A time machine set for 1977
All these years, it was in a box 3,000 miles away.
In 1977, I was a second-semester freshman at The College Formerly Known as Glassboro State. My classmate/bandmate Joe Stewart and I made a student film titled “What Is Rock and Roll?” for our Film Theory and Technique class, which was taught by one Prof. Richard Grupenhoff, whose beard could only be called professorial.
The assignment was to make a film utilizing both non-synch and synch sound. Our film featured footage shot at the Philadelphia Spectrum and the Tower Theater (in Upper Darby, Pa.), and sound footage of my old band the Back Street Kids (though I do not appear in the film), performing “Purple Haze” in our cellar in suburban South Jersey.
I hadn’t seen the film since those days. I never knew what became of it.
Lo and behold, another old college buddy, Doug Kirby (a video wizard and co-founder of the content-rich travel website roadsidemerica.com), randomly discovered it in a box about a week ago!
Doug, bless him, had “What Is Rock and Roll?” digitized. Now, 41 years later, here is all eight minutes and 10 seconds of it …
This is not just a digital transfer, but a restoration. (OK, it’s not UCLA Film Archive level, but I love every scratch, and there are plenty.) The film was in pretty bad shape. Doug had his transfer guy do some re-splicing, after which Doug performed a bit of post-production magic.
Here’s Doug’s report: “Splices in the film had dried up and split (so transfer guy fixed, but you can see the jumpiness). The Back Street Kids section was non-Kodak film (maybe Agfacolor) and had turned the dreaded magenta as the other colors faded away. However, I vaguely recall basement lighting might’ve been off-color/tinted in the original? I color-corrected a little to remove red, and it is watchable. Sound has lost some fidelity (though maybe we were living with that fidelity when brand new). In the Back Street Kids section, I slowed to 93% since it sounded kinda chirpy, but your ear may detect whether it sounds slow or fast.”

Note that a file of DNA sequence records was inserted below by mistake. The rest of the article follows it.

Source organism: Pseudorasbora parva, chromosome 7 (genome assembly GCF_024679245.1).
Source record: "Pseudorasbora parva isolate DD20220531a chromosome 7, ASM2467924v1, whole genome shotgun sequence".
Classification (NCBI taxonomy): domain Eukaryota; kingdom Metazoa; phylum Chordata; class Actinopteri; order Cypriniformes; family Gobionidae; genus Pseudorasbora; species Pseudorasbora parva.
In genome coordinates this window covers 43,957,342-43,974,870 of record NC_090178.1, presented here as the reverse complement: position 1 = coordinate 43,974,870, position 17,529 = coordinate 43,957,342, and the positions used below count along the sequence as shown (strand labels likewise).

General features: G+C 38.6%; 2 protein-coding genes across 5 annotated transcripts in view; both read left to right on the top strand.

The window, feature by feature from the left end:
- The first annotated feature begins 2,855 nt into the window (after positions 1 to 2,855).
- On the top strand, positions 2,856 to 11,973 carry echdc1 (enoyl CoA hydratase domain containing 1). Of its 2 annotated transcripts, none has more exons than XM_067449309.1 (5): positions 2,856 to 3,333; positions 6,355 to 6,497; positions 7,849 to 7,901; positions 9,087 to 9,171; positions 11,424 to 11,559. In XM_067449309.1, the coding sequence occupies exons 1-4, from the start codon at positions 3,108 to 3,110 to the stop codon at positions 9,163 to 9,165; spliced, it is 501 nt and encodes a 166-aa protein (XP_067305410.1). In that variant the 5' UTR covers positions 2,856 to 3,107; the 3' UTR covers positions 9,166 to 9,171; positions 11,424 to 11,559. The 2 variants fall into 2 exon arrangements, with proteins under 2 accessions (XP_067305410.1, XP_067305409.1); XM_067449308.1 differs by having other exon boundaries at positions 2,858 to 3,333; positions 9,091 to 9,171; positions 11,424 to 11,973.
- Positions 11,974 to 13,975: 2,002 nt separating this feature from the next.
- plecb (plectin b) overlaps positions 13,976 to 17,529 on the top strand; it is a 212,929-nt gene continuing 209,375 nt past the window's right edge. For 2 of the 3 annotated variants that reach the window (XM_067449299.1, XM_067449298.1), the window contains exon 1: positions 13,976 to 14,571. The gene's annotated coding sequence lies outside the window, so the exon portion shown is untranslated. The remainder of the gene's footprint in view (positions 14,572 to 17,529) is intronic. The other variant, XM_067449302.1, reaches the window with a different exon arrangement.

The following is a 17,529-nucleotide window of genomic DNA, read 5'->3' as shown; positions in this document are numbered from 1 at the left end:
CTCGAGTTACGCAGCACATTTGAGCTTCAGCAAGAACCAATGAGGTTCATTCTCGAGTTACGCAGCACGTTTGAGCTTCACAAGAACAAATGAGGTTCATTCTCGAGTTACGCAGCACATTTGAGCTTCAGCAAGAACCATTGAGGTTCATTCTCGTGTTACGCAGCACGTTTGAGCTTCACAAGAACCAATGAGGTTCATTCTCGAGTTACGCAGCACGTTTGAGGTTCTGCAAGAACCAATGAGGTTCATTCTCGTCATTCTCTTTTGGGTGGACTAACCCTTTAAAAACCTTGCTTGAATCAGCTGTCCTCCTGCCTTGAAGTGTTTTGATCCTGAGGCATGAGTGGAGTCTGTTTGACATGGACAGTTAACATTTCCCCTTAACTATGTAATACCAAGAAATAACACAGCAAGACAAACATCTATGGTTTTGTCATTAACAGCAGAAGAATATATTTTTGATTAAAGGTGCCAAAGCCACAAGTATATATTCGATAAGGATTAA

Yep, I remember it being “chirpy” even back in ’77. Doug’s slow-down was a necessary, spot-on correction. Below are some shots from the film …
“What is rock and roll, you ask? Go to a record store.” The film opens with footage shot by Joe (who also narrated) at Sound Odyssey, a record store at the Cherry Hill Mall where he was on staff. It’s kind of a flip-out seeing what appear to be iron-on T-shirt designs of Roger Daltrey next to the Fonz. Such was ’77.
Gathering outside of the Spectrum was always a fun part of the ritual — meeting up, seeing Philly cops on horses and, later on, seeing the Rocky statue. This was shot on the chilly night of March 8, 1977, just prior to a show on Genesis’ “Wind and Wuthering” tour. I was using an expensive movie camera signed out of GSC, which could have been confiscated at any moment.
I grabbed a quick shot of my gang. From left are Little Hippie, Zar, Bobby D (who all worked at the Continental Restaurant at the Echelon Mall, a scene of constant drudgery and occasional debauchery) and Ben (yep, the very same Rabbi Benjamin Sendrow who recently delivered a moving prayer at the behest of President Trump; read all about Ben HERE).
There it is: the Spectrum! Who didn’t I see there? I caught the Rolling Stones, The Who, David Bowie, Pink Floyd, the Allman Brothers, Robin Trower, Blue Oyster Cult, the Electric Light Orchestra, Wishbone Ash, Deep Purple, Ian Hunter and Mick Ronson, Heart, the Kinks, Manfred Mann’s Earth Band, Paul McCartney and Wings, George Harrison, Black Sabbath, Ted Nugent … even the Flyers once.
Joe shot Peter Gabriel (left) and Tom Verlaine with Television performing at the Tower. Meanwhile, at the Spectrum, I did something really precarious. When they turned on the smoke machine during Genesis’ set, I bolted down to the front of the stage with that borrowed GSC camera and stole a sweet shot of Mike Rutherford playing a double-neck (right). I could have been ejected from the venue and lost the camera. Doug asked if there was more footage of Genesis on the “cutting room floor.” I laughed and said nah, what you see is all I had.
The film ends with BSK doing the Jimi Hendrix song. Trying for the “Let It Be” effect, I filmed the band setting up and bantering. But the editing in that section was generally “in camera,” so you hear the camera turn on and off. The song, of course, was shot in one long take. Above is my brother Brian Voger (left) on bass and the Bummahead (right) singing.
Here’s Karch on guitar (left) and John Young on drums (right). Brian painted the Sha Na Na-influenced cartoons on the wall behind John Young. Y’know, all of these guys are still the best of friends and still sometimes play together.
“What Is Rock and Roll?” isn’t genius, but it is a relic. It’s been like a “Twilight Zone” episode to see the past again. Like seeing ghosts move, talk … and make music.